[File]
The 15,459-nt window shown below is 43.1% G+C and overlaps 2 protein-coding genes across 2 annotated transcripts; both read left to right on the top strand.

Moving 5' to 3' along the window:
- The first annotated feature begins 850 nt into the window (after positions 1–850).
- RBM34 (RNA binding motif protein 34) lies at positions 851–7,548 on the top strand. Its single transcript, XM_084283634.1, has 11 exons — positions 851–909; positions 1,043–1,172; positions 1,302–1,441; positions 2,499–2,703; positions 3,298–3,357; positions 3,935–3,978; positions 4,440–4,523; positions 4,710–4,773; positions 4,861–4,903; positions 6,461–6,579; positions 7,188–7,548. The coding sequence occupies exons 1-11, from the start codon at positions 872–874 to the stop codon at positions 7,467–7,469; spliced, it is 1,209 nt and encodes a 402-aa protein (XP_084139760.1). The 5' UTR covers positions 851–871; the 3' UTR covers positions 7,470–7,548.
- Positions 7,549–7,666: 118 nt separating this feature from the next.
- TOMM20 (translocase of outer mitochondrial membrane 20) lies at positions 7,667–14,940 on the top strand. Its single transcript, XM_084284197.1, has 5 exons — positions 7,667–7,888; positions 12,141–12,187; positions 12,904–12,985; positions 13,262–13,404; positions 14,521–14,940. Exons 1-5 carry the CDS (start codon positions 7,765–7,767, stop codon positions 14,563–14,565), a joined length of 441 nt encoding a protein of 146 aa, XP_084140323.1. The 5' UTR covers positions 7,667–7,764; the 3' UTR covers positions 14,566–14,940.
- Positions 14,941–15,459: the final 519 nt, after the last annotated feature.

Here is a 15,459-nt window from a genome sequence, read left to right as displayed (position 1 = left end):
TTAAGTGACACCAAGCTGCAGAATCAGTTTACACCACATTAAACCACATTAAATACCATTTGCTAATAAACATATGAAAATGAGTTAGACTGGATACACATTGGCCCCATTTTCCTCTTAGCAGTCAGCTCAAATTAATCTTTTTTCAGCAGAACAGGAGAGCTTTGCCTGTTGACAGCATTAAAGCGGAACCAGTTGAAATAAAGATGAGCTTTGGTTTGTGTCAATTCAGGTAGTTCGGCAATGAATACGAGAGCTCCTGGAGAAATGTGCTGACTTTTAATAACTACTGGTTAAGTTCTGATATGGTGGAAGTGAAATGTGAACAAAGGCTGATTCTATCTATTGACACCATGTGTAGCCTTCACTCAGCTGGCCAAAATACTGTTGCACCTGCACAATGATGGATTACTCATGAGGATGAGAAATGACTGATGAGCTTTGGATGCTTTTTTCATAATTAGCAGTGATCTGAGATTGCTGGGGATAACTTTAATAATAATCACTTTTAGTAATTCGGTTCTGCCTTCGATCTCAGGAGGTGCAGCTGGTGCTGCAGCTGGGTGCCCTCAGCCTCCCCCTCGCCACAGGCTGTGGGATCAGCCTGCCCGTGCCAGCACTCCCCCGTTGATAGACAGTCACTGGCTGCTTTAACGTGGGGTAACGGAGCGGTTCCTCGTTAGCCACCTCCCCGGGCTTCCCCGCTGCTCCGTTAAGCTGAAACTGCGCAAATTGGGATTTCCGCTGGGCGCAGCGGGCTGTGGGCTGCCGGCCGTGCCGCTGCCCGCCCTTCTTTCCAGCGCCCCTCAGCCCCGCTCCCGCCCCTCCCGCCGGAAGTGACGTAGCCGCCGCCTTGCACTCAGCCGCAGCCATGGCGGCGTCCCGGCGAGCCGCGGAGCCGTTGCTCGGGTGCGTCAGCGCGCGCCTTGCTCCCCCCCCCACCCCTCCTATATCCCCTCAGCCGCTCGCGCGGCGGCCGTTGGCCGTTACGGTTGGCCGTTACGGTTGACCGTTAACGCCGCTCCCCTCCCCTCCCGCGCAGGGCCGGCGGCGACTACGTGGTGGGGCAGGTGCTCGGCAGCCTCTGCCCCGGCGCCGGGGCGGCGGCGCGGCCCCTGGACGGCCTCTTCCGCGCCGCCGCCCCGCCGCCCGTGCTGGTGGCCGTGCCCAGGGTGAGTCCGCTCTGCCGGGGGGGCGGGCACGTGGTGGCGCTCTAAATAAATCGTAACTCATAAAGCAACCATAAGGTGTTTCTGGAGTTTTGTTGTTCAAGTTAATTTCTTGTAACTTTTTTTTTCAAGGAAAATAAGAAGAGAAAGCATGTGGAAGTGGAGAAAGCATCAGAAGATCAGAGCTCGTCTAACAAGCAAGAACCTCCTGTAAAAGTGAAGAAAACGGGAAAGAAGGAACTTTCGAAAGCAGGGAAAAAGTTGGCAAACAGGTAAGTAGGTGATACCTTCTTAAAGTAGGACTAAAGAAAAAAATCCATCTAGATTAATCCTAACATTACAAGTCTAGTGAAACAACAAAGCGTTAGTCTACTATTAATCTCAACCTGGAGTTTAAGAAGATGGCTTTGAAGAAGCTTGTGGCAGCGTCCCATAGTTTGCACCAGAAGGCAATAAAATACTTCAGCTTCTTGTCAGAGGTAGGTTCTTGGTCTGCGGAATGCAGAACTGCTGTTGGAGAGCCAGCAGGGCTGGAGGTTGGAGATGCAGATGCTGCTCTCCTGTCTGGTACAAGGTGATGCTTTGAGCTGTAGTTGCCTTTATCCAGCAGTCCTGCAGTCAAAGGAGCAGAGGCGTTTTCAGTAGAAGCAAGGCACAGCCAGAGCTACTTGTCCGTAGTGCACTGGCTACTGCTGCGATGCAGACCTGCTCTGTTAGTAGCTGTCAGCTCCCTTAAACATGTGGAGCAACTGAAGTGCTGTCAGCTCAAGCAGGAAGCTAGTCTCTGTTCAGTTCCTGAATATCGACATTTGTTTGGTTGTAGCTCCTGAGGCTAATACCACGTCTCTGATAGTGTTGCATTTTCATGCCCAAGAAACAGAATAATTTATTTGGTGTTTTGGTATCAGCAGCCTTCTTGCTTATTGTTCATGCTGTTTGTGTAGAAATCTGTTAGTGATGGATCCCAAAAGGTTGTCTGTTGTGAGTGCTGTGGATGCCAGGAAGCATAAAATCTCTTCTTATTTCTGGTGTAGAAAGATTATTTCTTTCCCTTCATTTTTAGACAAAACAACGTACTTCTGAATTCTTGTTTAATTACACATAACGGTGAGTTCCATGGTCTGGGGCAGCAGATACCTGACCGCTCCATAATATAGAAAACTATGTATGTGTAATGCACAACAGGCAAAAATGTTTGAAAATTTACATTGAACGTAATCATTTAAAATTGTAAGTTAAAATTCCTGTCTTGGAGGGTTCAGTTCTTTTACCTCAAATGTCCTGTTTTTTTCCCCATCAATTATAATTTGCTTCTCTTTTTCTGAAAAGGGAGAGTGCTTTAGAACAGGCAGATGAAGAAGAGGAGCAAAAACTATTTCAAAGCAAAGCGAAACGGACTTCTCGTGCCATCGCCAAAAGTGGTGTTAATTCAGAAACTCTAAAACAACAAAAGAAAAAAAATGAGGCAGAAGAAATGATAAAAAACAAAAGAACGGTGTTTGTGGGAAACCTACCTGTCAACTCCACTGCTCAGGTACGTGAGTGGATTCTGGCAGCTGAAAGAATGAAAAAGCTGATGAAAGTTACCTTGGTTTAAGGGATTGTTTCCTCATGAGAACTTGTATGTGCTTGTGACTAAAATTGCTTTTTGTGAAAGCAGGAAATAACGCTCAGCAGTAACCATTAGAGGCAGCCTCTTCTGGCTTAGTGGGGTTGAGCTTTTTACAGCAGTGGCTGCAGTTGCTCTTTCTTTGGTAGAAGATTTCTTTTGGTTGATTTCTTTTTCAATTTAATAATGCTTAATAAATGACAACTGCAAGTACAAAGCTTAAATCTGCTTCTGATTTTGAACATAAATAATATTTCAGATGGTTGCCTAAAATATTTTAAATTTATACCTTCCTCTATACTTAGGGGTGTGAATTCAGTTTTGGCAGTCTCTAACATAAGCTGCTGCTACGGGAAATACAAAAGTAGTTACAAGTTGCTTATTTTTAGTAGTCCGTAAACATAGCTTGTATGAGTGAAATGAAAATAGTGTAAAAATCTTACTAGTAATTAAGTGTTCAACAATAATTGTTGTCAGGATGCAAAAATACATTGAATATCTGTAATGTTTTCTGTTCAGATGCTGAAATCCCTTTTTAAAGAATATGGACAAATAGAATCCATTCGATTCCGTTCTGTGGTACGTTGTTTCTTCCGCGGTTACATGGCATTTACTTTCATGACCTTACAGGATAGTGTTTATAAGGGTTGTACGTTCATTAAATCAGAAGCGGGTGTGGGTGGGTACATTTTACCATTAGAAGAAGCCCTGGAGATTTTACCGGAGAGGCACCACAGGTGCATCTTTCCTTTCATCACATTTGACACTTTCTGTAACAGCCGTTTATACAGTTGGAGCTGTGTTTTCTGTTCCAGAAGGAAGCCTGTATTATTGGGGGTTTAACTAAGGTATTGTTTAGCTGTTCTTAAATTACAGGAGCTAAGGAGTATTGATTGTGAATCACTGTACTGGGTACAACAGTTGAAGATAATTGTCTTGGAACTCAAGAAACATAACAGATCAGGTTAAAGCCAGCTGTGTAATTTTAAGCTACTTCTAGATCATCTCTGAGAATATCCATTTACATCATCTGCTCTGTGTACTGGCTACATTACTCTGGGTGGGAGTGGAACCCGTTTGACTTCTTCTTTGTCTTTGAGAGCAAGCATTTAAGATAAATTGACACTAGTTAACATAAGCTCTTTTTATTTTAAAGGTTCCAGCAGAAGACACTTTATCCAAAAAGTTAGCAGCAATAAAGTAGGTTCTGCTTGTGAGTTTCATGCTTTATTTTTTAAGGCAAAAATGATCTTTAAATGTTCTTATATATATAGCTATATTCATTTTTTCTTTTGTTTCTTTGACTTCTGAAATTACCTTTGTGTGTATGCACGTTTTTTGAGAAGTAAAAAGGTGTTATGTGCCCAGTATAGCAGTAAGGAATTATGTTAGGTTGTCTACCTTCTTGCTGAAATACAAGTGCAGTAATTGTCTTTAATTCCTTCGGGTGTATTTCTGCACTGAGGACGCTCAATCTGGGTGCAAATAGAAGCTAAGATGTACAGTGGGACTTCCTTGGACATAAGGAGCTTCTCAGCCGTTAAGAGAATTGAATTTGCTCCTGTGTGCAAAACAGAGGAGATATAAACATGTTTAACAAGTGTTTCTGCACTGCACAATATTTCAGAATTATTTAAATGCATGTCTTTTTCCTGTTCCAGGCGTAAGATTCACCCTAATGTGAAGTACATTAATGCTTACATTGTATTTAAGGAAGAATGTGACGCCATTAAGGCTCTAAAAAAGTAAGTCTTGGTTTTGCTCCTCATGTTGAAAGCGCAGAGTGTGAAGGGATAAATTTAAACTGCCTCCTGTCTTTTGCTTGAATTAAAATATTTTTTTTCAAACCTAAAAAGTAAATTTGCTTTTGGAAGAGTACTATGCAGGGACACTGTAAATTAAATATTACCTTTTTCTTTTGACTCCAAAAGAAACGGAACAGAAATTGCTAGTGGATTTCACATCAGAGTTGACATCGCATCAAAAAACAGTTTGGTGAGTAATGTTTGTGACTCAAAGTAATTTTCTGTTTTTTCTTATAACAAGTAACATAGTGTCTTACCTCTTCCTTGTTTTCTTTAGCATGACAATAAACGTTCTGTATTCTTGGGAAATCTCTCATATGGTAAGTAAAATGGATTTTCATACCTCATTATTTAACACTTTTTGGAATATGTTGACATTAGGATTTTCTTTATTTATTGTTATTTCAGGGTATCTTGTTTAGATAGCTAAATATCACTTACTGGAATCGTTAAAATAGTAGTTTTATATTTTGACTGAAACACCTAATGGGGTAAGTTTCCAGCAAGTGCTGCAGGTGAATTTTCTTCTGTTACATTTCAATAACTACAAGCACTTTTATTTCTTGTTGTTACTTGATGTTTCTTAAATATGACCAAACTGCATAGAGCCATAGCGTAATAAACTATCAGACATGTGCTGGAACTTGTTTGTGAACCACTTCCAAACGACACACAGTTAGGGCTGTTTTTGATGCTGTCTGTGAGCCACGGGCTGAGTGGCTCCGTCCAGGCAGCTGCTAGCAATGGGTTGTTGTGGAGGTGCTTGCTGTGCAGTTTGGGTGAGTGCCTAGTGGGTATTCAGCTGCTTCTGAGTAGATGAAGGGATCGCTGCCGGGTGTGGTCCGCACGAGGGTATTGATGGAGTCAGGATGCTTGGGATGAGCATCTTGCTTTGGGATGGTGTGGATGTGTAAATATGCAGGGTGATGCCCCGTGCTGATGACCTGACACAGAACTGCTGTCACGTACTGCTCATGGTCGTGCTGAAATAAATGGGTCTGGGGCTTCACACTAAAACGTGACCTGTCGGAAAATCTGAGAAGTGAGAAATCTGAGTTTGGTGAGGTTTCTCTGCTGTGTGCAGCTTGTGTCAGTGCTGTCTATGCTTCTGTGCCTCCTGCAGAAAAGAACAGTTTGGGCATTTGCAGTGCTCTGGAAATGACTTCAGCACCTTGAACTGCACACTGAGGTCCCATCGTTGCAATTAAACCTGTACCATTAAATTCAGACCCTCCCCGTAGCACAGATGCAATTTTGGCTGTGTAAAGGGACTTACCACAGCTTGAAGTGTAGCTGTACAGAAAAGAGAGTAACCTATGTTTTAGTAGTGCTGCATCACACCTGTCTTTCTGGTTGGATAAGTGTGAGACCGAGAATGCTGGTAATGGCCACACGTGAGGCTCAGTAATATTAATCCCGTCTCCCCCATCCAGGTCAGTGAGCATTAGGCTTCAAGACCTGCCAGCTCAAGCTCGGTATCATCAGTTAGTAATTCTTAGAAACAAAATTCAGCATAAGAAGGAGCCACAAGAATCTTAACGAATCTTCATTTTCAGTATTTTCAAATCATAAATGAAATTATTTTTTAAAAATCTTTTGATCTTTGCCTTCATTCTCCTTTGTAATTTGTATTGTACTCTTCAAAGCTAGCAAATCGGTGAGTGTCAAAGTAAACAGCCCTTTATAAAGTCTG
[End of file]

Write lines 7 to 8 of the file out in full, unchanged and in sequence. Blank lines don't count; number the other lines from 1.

- Positions 14,941–15,459: the final 519 nt, after the last annotated feature.

Here is a 15,459-nt window from a genome sequence, read left to right as displayed (position 1 = left end):